Regression to the mean.
The tendency for average returns.
The Halo Effect.
The reality is that “we have no satisfactory theory of leadership that is independent of performance.” Chew on that for a while and it’s tough to disagree with.
Unfortunately for the book’s usefulness, Rosenzweig spends most his effort refuting others. He teaches the reader to identify the Halo Effect in action, but offers no real advice on managing better once the Halo Effect is identified.
Remarkable in its contradiction, The Halo Effect closes with a few cases where the Halo Effect was in full effect. Rosenzweig dumps praise on Robert Rubin (Secretary of Treasury, Goldman Sachs, Citigroup), Andy Grove (Intel) and the mouse-maker Logitech.
How the author fell into the trap he spent so much time elucidating is odd.
Especially regarding Robert Rubin, who appeared to be clueless to the point of negligent as he guided Citigroup into the toilet in 2007 (while he was pulling in $125M for his effort). Rubin regressed to the mean… and then some.
The concept of the Halo Effect is one we should all recognize and mentally prepare for. However, The Halo Effect illuminates the truth but misses the point: Running a successful business is tough and luck plays a huge role. Managers read Good to Great and In Search of Excellence not because they believe it’s the surefire playbook to glory, but because business is is tough and luck plays a huge role.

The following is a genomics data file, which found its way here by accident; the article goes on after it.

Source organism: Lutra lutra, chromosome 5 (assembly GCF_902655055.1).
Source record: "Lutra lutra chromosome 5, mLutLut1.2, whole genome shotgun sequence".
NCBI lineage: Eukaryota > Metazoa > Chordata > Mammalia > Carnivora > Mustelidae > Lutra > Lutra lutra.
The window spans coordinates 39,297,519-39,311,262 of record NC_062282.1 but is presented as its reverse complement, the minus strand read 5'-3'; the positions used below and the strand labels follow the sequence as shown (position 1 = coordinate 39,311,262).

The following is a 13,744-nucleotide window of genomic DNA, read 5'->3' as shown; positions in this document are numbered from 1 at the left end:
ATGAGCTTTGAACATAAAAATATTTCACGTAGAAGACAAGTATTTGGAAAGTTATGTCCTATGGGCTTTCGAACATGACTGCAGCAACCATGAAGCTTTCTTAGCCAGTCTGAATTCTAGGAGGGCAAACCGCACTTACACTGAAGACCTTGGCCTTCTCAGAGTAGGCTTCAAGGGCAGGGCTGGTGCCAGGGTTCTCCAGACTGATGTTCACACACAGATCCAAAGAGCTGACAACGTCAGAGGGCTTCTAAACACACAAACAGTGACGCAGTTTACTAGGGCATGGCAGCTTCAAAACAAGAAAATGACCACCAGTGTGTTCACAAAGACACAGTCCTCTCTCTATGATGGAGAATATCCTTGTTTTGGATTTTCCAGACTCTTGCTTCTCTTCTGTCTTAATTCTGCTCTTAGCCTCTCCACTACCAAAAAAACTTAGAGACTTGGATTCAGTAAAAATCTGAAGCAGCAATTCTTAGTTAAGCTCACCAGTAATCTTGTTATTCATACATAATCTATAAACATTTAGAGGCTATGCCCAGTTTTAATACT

Readers will take a good idea wherever they can find it. We are looking for tips to help us understand our world better. Whether it’s Aesop or Jim Collins – stories help us do that. And both Aesop and Collins will have a longer shelf life than The Halo Effect.
Bottom Line: We need more people poking holes in business trends of the day. The Halo Effect does this and more. It has some absolute gems in it – the kind that ought to make it required reading on college campuses and MBA programs. But at 256 pages, it’s 100 pages too long and ultimately makes the same mistakes it implores the reader to avoid.
Bradley Hartmann is El Presidente at Red Angle (www.redanglespanish.com). He’s trying to read 52 books this year.
34. Choose Yourself by James Altucher
35. The Halo Effect by Phil Rosenzweig
Categories: Libro 52 Challenge